The paradox of adaptability and consistency: A case study of balancing processes and mechanisms in the context of episodic change. Open Access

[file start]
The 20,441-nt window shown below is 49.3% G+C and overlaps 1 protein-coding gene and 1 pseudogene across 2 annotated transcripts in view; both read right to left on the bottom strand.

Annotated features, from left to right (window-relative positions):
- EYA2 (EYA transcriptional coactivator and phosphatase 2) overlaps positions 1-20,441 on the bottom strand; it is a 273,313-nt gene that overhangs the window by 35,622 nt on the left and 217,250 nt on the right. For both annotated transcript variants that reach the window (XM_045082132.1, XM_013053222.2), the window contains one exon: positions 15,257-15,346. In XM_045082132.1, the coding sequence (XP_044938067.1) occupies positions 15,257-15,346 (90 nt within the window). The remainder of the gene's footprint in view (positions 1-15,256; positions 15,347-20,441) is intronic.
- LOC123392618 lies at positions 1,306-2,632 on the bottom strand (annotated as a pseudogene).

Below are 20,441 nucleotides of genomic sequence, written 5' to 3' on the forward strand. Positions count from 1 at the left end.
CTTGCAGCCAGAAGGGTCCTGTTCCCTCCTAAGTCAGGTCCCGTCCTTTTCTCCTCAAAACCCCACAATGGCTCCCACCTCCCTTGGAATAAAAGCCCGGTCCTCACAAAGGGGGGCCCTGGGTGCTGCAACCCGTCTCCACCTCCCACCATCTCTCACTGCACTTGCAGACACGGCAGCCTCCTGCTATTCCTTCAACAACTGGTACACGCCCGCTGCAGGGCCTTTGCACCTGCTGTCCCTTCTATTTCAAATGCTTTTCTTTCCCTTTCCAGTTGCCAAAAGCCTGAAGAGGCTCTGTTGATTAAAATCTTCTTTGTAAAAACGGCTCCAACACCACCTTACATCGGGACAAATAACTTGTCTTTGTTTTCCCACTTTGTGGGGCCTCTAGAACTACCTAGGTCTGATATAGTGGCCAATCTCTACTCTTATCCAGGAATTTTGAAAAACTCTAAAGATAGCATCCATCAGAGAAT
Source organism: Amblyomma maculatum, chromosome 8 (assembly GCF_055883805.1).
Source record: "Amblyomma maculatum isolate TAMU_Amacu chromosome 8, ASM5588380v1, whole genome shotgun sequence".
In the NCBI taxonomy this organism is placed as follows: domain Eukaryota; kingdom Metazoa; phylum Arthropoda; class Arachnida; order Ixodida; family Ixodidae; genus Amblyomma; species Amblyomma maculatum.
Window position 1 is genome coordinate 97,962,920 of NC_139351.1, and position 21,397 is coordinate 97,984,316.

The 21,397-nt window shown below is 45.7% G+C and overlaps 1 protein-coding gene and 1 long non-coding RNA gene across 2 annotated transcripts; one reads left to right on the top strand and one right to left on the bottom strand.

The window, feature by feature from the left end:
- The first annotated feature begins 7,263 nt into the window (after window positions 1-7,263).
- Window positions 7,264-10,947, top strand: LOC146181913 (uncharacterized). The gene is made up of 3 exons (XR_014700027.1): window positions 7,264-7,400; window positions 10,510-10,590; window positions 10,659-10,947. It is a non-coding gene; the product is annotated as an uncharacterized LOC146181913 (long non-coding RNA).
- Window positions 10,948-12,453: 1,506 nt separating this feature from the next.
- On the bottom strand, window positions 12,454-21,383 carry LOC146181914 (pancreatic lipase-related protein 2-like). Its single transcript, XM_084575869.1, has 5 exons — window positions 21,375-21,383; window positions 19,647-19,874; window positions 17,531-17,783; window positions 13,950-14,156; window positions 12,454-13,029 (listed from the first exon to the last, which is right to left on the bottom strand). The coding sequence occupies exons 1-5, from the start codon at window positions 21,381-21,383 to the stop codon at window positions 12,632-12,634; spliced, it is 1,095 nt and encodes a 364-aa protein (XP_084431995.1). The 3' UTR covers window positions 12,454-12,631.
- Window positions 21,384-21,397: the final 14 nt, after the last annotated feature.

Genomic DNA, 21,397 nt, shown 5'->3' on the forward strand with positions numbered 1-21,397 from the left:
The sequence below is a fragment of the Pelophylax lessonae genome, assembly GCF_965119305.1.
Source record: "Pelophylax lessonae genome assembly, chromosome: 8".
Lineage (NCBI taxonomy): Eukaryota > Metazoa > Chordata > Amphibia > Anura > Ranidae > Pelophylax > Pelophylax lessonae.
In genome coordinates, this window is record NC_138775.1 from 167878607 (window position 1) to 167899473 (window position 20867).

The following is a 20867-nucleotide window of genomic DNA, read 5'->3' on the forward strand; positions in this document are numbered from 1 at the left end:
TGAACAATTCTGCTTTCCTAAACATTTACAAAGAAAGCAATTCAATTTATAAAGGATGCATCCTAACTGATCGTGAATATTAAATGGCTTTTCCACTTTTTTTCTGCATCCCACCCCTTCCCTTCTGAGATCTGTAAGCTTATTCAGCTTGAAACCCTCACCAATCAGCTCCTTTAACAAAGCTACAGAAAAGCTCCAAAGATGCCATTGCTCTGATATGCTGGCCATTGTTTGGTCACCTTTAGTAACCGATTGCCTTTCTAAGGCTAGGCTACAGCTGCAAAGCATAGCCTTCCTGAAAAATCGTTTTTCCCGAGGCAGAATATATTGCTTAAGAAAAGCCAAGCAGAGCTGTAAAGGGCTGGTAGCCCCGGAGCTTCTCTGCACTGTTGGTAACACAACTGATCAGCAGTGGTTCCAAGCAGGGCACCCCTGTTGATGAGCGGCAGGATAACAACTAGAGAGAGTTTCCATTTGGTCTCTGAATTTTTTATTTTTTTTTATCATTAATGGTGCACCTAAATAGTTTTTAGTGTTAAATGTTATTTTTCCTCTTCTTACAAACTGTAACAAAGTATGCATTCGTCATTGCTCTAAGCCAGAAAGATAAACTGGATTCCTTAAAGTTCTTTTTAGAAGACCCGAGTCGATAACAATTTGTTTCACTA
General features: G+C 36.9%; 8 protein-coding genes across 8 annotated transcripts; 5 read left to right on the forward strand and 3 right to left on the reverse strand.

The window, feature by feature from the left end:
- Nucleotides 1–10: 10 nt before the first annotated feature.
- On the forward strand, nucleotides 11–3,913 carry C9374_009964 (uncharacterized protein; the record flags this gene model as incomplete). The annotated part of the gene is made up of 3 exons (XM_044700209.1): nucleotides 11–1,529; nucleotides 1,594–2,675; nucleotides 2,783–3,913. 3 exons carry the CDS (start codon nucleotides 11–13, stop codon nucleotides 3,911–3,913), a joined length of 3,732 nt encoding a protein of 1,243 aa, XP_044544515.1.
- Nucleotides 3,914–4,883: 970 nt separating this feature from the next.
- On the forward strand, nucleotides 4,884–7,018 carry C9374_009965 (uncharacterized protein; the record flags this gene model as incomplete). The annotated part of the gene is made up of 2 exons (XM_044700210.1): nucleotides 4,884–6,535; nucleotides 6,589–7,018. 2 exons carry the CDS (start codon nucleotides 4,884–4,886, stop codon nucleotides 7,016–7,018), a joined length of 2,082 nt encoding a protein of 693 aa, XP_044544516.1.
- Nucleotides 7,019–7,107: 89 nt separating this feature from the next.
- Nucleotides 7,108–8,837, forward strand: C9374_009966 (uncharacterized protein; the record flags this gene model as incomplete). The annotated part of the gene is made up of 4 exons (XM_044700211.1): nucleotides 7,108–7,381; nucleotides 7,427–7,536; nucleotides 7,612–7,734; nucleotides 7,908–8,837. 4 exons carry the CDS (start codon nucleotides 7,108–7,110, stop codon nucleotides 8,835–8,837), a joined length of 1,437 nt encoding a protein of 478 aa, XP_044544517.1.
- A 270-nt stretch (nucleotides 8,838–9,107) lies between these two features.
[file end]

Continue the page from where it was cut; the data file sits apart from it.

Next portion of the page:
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External episodic change, such as that experienced with the financial crisis of 2007, has the ability to impact the culture of an organization. This type of change requires organizations to address paradoxical conditions of adapting to external environmental conditions while maintaining consistent norms and values. The literature indicates that an organization must balance these paradoxical demands in order to survive and maintain effectiveness, yet a gap exists in explaining how this is accomplished. This study contributes to the literature by presenting an exploratory case that identifies ways in which an organization balanced adaptability and consistency in the context of episodic change.The findings revealed four ways in which the organization balanced. Strong organizational self-efficacy provided a shared belief in the capability to balance competing demands during an episodic change event. A collective-level view of success facilitated balancing paradox as members engaged in activities that supported organization-wide goals. The use of fluid emergent teams enabled balancing behavior by allowing paradoxical activities to concurrently exist. Lastly, a dynamic view of the external environment was facilitated by processes and mechanisms. This view allowed the paradoxical conditions to inform one another, leading to the organization's success.